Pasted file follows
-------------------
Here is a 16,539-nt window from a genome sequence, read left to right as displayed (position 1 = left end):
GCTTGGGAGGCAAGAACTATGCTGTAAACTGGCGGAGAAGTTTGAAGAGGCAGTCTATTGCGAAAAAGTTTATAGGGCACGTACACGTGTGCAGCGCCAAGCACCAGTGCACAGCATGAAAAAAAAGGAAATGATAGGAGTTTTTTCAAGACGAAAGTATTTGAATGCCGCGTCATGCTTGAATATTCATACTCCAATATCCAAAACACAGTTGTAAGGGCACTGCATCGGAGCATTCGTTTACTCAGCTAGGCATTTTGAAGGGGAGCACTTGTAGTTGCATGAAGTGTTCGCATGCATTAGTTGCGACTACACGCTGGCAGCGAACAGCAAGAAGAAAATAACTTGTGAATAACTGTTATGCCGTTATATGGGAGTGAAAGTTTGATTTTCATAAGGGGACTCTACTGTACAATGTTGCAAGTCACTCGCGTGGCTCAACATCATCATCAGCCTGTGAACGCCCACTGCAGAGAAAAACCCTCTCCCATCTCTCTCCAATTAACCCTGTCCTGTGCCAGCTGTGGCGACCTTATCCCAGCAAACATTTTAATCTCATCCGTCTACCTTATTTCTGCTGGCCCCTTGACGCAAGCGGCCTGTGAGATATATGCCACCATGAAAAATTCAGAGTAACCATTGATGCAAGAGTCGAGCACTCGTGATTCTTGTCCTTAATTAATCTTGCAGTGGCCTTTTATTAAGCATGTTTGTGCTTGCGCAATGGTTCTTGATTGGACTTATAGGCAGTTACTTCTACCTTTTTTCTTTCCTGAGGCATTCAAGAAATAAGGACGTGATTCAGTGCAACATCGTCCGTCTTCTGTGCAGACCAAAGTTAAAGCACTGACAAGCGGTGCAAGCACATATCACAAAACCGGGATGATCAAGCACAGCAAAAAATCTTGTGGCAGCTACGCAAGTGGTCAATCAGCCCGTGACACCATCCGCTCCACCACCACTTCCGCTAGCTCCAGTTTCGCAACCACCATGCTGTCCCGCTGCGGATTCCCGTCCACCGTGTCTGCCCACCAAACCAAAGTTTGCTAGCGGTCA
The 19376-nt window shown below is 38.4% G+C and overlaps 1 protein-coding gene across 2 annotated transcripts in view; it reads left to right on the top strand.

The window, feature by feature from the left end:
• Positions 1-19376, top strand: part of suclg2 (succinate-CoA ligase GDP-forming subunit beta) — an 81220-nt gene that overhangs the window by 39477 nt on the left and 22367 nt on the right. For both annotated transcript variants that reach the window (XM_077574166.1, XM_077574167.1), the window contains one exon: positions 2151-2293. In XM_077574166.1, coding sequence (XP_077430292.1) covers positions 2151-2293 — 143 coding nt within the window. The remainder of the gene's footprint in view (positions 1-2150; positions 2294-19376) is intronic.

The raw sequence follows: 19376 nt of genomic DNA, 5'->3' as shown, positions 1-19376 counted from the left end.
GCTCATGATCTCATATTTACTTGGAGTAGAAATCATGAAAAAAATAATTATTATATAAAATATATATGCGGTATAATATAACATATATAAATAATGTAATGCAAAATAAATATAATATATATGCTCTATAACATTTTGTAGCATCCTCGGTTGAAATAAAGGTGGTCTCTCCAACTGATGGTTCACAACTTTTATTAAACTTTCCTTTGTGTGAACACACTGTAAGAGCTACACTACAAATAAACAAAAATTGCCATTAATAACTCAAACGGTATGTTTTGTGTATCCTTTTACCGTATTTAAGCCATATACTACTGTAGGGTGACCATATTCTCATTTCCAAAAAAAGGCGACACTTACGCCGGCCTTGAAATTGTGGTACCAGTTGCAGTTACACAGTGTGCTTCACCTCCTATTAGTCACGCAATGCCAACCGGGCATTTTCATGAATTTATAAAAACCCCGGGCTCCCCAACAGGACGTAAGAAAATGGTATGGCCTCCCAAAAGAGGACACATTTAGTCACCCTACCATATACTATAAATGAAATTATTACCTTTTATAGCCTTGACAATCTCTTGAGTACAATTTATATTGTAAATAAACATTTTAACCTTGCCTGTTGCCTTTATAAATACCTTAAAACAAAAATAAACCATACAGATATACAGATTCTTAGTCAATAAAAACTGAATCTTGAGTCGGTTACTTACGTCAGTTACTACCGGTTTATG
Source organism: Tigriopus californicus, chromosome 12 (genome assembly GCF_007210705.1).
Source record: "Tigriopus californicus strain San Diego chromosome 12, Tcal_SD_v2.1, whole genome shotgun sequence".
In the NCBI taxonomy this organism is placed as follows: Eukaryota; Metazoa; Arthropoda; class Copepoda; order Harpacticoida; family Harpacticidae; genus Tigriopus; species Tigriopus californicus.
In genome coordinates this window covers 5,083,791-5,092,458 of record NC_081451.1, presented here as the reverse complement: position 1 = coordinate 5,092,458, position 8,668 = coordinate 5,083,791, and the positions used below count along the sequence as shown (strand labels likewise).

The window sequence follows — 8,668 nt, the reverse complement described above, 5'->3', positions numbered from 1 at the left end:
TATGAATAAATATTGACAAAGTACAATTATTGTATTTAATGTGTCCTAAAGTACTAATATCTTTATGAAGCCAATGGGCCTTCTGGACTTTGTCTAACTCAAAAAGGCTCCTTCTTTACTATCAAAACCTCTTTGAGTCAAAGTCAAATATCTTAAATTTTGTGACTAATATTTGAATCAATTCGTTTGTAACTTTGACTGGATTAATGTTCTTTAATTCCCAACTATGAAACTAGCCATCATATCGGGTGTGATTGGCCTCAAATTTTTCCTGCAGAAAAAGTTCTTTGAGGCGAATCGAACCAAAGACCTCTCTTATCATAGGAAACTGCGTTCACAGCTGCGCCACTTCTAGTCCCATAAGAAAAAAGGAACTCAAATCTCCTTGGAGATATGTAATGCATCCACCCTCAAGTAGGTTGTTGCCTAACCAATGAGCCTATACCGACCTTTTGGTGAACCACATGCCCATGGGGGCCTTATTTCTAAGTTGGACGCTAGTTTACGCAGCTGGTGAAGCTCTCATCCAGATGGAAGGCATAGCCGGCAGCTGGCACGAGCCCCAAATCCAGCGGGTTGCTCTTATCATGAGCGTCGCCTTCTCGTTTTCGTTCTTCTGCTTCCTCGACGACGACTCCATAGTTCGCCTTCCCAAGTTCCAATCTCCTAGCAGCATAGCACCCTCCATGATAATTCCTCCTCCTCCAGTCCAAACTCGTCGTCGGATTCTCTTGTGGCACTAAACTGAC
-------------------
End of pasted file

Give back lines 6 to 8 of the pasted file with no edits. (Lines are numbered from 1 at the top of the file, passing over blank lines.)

The raw sequence follows: 19376 nt of genomic DNA, 5'->3' as shown, positions 1-19376 counted from the left end.
GCTCATGATCTCATATTTACTTGGAGTAGAAATCATGAAAAAAATAATTATTATATAAAATATATATGCGGTATAATATAACATATATAAATAATGTAATGCAAAATAAATATAATATATATGCTCTATAACATTTTGTAGCATCCTCGGTTGAAATAAAGGTGGTCTCTCCAACTGATGGTTCACAACTTTTATTAAACTTTCCTTTGTGTGAACACACTGTAAGAGCTACACTACAAATAAACAAAAATTGCCATTAATAACTCAAACGGTATGTTTTGTGTATCCTTTTACCGTATTTAAGCCATATACTACTGTAGGGTGACCATATTCTCATTTCCAAAAAAAGGCGACACTTACGCCGGCCTTGAAATTGTGGTACCAGTTGCAGTTACACAGTGTGCTTCACCTCCTATTAGTCACGCAATGCCAACCGGGCATTTTCATGAATTTATAAAAACCCCGGGCTCCCCAACAGGACGTAAGAAAATGGTATGGCCTCCCAAAAGAGGACACATTTAGTCACCCTACCATATACTATAAATGAAATTATTACCTTTTATAGCCTTGACAATCTCTTGAGTACAATTTATATTGTAAATAAACATTTTAACCTTGCCTGTTGCCTTTATAAATACCTTAAAACAAAAATAAACCATACAGATATACAGATTCTTAGTCAATAAAAACTGAATCTTGAGTCGGTTACTTACGTCAGTTACTACCGGTTTATG
Source organism: Tigriopus californicus, chromosome 12 (genome assembly GCF_007210705.1).